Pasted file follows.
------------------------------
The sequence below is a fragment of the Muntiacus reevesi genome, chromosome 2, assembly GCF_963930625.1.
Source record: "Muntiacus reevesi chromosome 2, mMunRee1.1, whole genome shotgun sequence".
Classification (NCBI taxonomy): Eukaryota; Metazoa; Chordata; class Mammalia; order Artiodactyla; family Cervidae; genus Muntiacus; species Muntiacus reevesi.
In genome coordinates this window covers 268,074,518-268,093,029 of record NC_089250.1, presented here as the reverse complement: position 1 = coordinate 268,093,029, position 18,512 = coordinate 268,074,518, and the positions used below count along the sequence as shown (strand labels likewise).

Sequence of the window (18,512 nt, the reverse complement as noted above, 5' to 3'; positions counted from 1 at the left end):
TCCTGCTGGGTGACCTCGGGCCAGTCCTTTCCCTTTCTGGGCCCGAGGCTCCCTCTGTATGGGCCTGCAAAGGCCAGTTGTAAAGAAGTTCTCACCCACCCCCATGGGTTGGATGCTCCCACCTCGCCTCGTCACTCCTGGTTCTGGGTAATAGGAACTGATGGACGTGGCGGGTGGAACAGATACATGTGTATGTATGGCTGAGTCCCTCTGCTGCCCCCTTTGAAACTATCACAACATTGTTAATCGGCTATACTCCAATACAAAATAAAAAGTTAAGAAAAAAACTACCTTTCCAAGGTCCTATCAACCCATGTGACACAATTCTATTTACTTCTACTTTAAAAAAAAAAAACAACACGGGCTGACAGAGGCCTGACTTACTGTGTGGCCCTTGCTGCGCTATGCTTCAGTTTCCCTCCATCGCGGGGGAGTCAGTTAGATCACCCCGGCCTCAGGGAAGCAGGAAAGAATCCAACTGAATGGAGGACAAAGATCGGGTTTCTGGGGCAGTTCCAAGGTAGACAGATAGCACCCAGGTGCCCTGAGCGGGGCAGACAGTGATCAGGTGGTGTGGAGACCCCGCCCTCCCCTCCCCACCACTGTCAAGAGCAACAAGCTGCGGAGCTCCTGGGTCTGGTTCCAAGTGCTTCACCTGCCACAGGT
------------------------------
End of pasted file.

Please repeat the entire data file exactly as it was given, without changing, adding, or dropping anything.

The sequence below is a fragment of the Muntiacus reevesi genome, chromosome 2, assembly GCF_963930625.1.
Source record: "Muntiacus reevesi chromosome 2, mMunRee1.1, whole genome shotgun sequence".
Classification (NCBI taxonomy): Eukaryota; Metazoa; Chordata; class Mammalia; order Artiodactyla; family Cervidae; genus Muntiacus; species Muntiacus reevesi.
In genome coordinates this window covers 268,074,518-268,093,029 of record NC_089250.1, presented here as the reverse complement: position 1 = coordinate 268,093,029, position 18,512 = coordinate 268,074,518, and the positions used below count along the sequence as shown (strand labels likewise).

Sequence of the window (18,512 nt, the reverse complement as noted above, 5' to 3'; positions counted from 1 at the left end):
TCCTGCTGGGTGACCTCGGGCCAGTCCTTTCCCTTTCTGGGCCCGAGGCTCCCTCTGTATGGGCCTGCAAAGGCCAGTTGTAAAGAAGTTCTCACCCACCCCCATGGGTTGGATGCTCCCACCTCGCCTCGTCACTCCTGGTTCTGGGTAATAGGAACTGATGGACGTGGCGGGTGGAACAGATACATGTGTATGTATGGCTGAGTCCCTCTGCTGCCCCCTTTGAAACTATCACAACATTGTTAATCGGCTATACTCCAATACAAAATAAAAAGTTAAGAAAAAAACTACCTTTCCAAGGTCCTATCAACCCATGTGACACAATTCTATTTACTTCTACTTTAAAAAAAAAAAACAACACGGGCTGACAGAGGCCTGACTTACTGTGTGGCCCTTGCTGCGCTATGCTTCAGTTTCCCTCCATCGCGGGGGAGTCAGTTAGATCACCCCGGCCTCAGGGAAGCAGGAAAGAATCCAACTGAATGGAGGACAAAGATCGGGTTTCTGGGGCAGTTCCAAGGTAGACAGATAGCACCCAGGTGCCCTGAGCGGGGCAGACAGTGATCAGGTGGTGTGGAGACCCCGCCCTCCCCTCCCCACCACTGTCAAGAGCAACAAGCTGCGGAGCTCCTGGGTCTGGTTCCAAGTGCTTCACCTGCCACAGGT